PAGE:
“It’s really blossoming now.” My sister texts me on her walk home from the hospital, where she runs one of the ventilator programs.
“Flowers?” I reply. It’s March 2020, the start of spring.
A week later: “It’s really really bad. Lot of sick doctors and nurses getting placed on ventilators.” We switch from texting to phone, and she tells me about a sick ward that seems remote from my everyday life, 80 blocks south. This is before the around-the-clock sirens.
“I’m trying to focus on the small things. The pear trees.”
I look out my window and see creamy clouds of white up and down the Houston Street meridian. Are those pear trees? We hang up and I search the internet for “Manhattan pear.” I’m startled to find an interactive Street Tree Map published by the Parks Department, with seemingly every tree in the city pinpointed in a shade of brown or green. “The world’s most accurate and detailed map of a city’s street trees,” it was created by thousands of volunteers who measured trunks and logged GPS coordinates.
I am surrounded, it turns out, by Callery pears, one of the most common trees in the city. Clicking on the green dots, I read about the extraordinary “tree care activities” performed by anonymous “stewards.” Even now, when care is in such great demand. This week, a Callery on a nearby corner was “cleared of litter/waste” and “had flowers planted around.” To the dollar, I learn the value of the stormwater each tree intercepts, the energy it conserves.
By the late nineteenth century, the New York Commissioner of Health recognized that trees had sanitary value, from oxygenation to the shade they provide during the city’s sweltering summers. Tree-planting societies were founded; care for trees was care of the self. The Parks Department received city funds to take up the mission of cultivating public health. It was an uneven project: looking at the clusters on the Street Tree Map today, I see that my neighborhood, the West Village, has more than twice as many trees as Chinatown, kitty-corner on the map.
Calleries were brought to the United States a century ago from Hubei, the Chinese province whose capital city is Wuhan. They were rootstocks and ornamentals, a second wave of pear immigration after the varieties that bore fleshy fruit. Pear trees have been cultivated for thousands of years in China. This supposed “gift of the gods” in The Odyssey made its way to ancient Europe via longstanding routes of earthly trade. Pears traveled well. They later sailed to the Americas with the colonizers, where they picked up a deadly oozing infection, fire blight—part of the inevitable traffic in disease that accompanies the movement of living things. People knew that trees got sick, but it wasn’t until the nineteenth century that fire blight was connected to a bacterium: the new germ theory held true for contagious plants as well as humans.
Pears began to be mass produced along with everything else in the nineteenth century. Industrial capitalism operates at a grand scale, and as rows of genetically identical pear trees were planted along the Pacific coast, they provided the ideal habitat for agricultural pandemics. Once fire blight entered an orchard, it raced from tree to tree, blackening branches and hiding in roots. And it traveled with pears back around the world in tins, as people everywhere developed a modern taste for sweet canned fruit.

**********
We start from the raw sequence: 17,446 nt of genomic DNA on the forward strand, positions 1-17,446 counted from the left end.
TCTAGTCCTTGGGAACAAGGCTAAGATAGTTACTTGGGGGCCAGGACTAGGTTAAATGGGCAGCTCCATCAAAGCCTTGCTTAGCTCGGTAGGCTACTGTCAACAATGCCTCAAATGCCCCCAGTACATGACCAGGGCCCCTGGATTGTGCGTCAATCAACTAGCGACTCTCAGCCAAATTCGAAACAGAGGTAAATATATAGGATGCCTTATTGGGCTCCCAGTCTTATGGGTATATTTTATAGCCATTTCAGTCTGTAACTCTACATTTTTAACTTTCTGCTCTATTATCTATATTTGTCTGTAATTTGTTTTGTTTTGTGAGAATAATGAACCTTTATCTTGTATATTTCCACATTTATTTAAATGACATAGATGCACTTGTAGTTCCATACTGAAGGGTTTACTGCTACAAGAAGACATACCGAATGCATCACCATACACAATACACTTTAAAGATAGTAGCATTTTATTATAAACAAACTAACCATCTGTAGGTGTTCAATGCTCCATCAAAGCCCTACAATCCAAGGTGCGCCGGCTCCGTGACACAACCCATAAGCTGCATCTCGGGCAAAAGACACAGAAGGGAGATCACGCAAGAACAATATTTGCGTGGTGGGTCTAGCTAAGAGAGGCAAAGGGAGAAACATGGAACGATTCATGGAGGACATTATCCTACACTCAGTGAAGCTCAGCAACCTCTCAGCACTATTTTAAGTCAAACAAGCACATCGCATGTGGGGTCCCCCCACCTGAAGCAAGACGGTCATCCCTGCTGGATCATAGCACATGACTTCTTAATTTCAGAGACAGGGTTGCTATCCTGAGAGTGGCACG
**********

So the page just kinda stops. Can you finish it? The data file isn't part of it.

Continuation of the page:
Before diseased orchards began to be sprayed with streptomycin in the 1950s, plant scientists searched for immune species of pear, hoping to graft prized fruiting branches onto disease-resistant trunks. In the early 1900s, Frank Reimer ran the Southern Oregon Experiment Station, a “test orchard” in the town of Talent where he examined dozens of known pear varieties for evidence of blight immunity. Nearby in Medford, companies like Bear Creek, run by Harry and David Rosenberg—the Harry & David—were on their way to becoming international giants of Comice pear-growing as blight encroached in the Nineteen-teens.
When Reimer identified Pyrus calleryana as a resistant species in 1915, and one that was well-suited for the Pacific Northwest climate, he sent an urgent request to the Department of Agriculture in Washington D.C. for the launch of a collecting expedition to “the flowery kingdom”: China. At the time, the lone Callery pear in the United States could be found in the Harvard arboretum, grown from seeds collected in Hubei in 1908 by “plant explorer” Ernest Henry Wilson. But Reimer needed at least a hundred pounds of seeds, extracted from thousands of pears, for his industrial grafting plan.
In 1916, the Department of Agriculture hired Dutch explorer Frank Meyer to return to Hubei to collect the roots and seeds of Callery pears, along with other potentially “economically important” plants. Meyer is now memorialized for the lemon he dispatched to the U.S. during a prior expedition to China in 1907. (The pear received its Western name in the nineteenth century from a missionary, Joseph Callery, who brought the species to France.) Meyer’s base this time would be Hankou (in his spelling, “Hankow”), the city that gave the “han” to Wuhan when it merged with two neighboring towns in 1926. The region had long been mined by Western explorers for its “plant wealth”—bought, stolen, and bartered.
On this trip, Meyer noted that he was chasing a new sort of botanical commodity. Not food, ornament, or human medicine, but disease-resistance; an immune understock for “foodstuff.” In one of the many letters he posted to the Office of Seed and Plant Introduction in D.C. during his two-year sojourn, Meyer marveled, “This disease-testing work has opened up an entirely new field for certain introductions from abroad!” But there was something self-defeating about the American agricultural project: botanical variation was introduced for the purpose of massification; new diseases hitchhiked along, spreading and evolving at lightning speed. Meyer commented in another letter, “The sooner the American people realize that one kind of a product cannot be grown everywhere and under all sorts of conditions, the better it will be.”